# [BioC] Multtest Question!

**Sandrine Dudoit
**
sandrine@stat.berkeley.edu

*Tue, 11 Feb 2003 09:55:43 -0800 (PST)*

We used Gaussian p-values simply as an example.
You can use the function mt.maxT to obtained permutation unadjusted
p-values as well as adjusted p-values.
In general, the Gaussian p-values should be adequate when you have
fairly large sample sizes in both groups, so that AVERAGES in both
groups are approximately normally distributed.
The assumptions behind t-distribution p-values are more restrictive:
it is assumed that INDIVIDUAL expression measures have a Gaussian
distribution. This is not very realistic.
You can find a discussion of t and z-tests in pretty much any
introductory statistics textbook. I like "Statistics" by Freedman,
Pisani and Purves.
Best regards,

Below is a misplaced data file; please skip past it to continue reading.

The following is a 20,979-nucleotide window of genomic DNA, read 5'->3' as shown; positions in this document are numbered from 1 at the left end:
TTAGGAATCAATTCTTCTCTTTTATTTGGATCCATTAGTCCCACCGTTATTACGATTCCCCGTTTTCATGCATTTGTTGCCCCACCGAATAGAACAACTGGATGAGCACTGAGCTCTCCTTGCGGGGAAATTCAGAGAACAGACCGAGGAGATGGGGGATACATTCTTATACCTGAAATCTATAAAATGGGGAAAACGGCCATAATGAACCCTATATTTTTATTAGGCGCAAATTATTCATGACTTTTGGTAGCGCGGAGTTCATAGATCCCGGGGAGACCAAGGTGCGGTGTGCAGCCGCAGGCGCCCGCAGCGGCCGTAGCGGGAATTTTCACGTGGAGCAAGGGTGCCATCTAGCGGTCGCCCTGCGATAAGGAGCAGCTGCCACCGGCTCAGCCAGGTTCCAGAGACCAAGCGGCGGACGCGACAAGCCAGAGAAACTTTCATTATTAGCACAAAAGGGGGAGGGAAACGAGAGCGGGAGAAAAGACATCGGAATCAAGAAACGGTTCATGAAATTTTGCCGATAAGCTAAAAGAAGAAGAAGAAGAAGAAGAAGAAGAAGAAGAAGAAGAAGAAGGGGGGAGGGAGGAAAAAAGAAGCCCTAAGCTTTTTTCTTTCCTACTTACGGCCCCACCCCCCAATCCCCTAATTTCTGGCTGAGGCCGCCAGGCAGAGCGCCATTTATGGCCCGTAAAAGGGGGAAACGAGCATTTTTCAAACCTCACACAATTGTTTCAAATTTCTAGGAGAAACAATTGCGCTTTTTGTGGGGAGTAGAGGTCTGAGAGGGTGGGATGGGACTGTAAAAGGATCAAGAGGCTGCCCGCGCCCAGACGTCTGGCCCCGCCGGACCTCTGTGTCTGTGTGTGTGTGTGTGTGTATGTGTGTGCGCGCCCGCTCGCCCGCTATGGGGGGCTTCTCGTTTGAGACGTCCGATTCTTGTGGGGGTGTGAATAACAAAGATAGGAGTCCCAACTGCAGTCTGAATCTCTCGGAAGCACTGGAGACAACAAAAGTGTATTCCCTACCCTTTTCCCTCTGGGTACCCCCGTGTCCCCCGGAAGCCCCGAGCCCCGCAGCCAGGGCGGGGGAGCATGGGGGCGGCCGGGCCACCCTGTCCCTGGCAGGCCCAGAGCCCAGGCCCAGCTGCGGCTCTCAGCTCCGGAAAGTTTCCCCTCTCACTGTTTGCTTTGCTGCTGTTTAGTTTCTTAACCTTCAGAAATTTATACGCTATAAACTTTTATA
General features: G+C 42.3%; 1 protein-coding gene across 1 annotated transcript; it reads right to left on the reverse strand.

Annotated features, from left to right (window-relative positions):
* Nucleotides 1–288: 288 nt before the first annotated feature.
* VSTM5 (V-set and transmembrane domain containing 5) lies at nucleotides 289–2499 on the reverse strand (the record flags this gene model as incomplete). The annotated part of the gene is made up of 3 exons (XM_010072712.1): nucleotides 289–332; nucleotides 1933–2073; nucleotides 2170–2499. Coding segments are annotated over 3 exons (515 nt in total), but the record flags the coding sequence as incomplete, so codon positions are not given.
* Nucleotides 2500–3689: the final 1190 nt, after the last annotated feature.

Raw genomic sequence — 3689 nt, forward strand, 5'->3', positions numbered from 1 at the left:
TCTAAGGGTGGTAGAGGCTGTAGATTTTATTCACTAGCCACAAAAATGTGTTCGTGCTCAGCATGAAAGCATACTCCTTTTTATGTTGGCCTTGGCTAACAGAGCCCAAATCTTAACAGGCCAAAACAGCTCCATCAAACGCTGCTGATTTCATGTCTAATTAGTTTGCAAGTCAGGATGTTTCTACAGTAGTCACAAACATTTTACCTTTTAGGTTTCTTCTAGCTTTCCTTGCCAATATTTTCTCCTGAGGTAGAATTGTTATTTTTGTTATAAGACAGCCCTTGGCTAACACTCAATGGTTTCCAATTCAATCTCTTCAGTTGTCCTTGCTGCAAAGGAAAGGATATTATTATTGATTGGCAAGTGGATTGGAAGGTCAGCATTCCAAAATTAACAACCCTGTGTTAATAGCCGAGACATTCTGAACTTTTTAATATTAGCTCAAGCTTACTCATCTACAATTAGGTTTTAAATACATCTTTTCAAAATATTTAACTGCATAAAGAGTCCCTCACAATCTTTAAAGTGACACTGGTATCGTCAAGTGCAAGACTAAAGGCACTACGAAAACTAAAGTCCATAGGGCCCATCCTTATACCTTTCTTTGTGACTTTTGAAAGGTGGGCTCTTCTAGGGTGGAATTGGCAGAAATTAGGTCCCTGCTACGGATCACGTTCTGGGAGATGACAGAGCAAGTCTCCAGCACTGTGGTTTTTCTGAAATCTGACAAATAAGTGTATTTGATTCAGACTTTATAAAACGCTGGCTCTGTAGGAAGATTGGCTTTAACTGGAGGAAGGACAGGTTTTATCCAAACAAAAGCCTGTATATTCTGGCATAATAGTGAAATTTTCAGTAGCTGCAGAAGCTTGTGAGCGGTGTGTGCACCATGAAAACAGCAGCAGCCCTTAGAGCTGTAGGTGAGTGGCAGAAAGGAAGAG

Sandrine
-------------------------------------------------------------------------------
Sandrine Dudoit, Ph.D. E-mail: sandrine@stat.berkeley.edu
Assistant Professor Tel: (510) 643-1108
Division of Biostatistics Fax: (510) 643-5163
School of Public Health http://www.stat.berkeley.edu/~sandrine
University of California, Berkeley
140 Earl Warren Hall, #7360
Berkeley, CA 94720-7360
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On Tue, 11 Feb 2003, Puhong Gao wrote:
>* Hi, all,
*>*
*>* In the documentation of the Multtest R package, the raw p values were generated based on the standard Gaussian distribution. Can someone explain to me why it should be like that? What situations can it be applicable to? The p values based on the standard Gaussian distribution are much smaller than those based on the t-distributions. The consequence of this is more genes will be picked up as significant. How can this be explained? Your inputs will be very appreciated.
*>*
*>* Have a great day,
*>*
*>* Puhong Gao, PhD
*>* Dept. of Developmental Psychobiology
*>* NYSPI/Columbia University
*>* 1051 Riverside Drive
*>* New York, NY 10032
*>* (212) 543-5710
*>*
*>* [[alternate HTML version deleted]]
*>*
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